We have a rigorous set of models and algorithms to ensure we’re providing a clean and verified data set. Our machine learning models are working day-in and day-out, which is especially crucial for event data, which is changing all of the time.
Every event in our API goes through multiple steps to ensure quality and accuracy. Some example steps are:
Standardization: All events follow the same schema for ease of ingestion, comparability and compatibility.
Aggregation: We pull in events and entities from hundreds of different sources and compare them for quality and accuracy.
Enrichment: We categorize, label and add entities to all events to help reduce noise. We also ensure all events have a date, time and location.
Spam Filtering: Bad data is worse than no data at all. We ensure you only have access to events that are actually happening.
30% to 40% of events we receive are spam, add-ons or duplicates. We have a 0% spam rate.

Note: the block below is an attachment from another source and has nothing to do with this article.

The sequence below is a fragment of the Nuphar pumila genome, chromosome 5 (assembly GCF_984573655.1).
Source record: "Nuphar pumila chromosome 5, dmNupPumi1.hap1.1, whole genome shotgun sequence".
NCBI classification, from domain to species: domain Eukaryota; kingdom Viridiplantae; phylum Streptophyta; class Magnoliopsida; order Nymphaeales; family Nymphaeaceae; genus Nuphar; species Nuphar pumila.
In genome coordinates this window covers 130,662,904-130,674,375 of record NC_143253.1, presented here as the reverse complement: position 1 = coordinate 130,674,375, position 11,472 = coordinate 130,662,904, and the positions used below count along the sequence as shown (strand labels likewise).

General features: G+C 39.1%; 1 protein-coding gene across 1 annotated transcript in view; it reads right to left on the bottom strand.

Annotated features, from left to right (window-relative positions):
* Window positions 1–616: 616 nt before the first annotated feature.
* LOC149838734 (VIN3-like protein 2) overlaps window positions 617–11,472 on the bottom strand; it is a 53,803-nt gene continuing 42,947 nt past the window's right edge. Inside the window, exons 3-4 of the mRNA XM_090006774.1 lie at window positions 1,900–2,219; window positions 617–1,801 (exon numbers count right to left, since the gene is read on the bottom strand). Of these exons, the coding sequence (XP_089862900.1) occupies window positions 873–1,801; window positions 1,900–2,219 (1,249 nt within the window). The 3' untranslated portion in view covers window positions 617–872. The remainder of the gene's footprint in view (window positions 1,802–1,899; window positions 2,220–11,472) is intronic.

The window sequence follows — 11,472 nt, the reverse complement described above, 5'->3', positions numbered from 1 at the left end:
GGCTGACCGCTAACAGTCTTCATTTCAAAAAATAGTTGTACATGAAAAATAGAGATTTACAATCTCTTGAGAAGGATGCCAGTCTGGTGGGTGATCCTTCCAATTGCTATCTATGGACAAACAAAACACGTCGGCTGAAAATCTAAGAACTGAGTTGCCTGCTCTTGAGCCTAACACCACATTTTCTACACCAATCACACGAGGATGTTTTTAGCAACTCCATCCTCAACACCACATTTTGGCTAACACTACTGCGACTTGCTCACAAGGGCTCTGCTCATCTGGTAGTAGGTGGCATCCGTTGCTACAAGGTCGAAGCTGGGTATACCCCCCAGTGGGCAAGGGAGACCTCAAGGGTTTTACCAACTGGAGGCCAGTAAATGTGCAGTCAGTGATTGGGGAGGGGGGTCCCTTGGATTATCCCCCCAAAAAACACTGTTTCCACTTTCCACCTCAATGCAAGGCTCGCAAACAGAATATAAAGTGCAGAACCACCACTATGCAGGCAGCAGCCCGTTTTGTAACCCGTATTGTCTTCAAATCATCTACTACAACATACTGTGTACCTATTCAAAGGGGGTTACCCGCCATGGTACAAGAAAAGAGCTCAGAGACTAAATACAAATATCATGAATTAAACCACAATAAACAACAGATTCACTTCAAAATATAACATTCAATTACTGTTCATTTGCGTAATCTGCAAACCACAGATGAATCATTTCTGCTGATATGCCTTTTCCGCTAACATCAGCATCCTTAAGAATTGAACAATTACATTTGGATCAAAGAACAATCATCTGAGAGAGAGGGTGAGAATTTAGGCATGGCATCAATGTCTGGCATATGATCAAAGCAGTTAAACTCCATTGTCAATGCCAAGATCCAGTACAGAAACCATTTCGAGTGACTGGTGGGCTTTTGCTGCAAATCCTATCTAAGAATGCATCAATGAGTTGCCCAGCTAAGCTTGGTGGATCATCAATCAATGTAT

Geocoding: Every event has a lat/long, allowing for precise mapping. Events also follow identification patterns from the open-source Geonames database. For instance, all events in California will have multiple IDs, of which 5332921 (the ID for California) will always be included. We also provide venue name and formatted address whenever possible.
De-duplicating: We combine duplicate records into one reliable event. E.g. Our system may find a football game with 30,000 expected attendees. It finds eight listings of this game from five different sources. Our unique model kicks in and keeps a single event with the aggregated detail from all of the listings.
Ranking: See details above on what goes into our rankings. We track accuracy with a variety of metrics and we’re refining daily. The top metrics we track are: Spam rates, number of duplicated events, location and competitive comparison.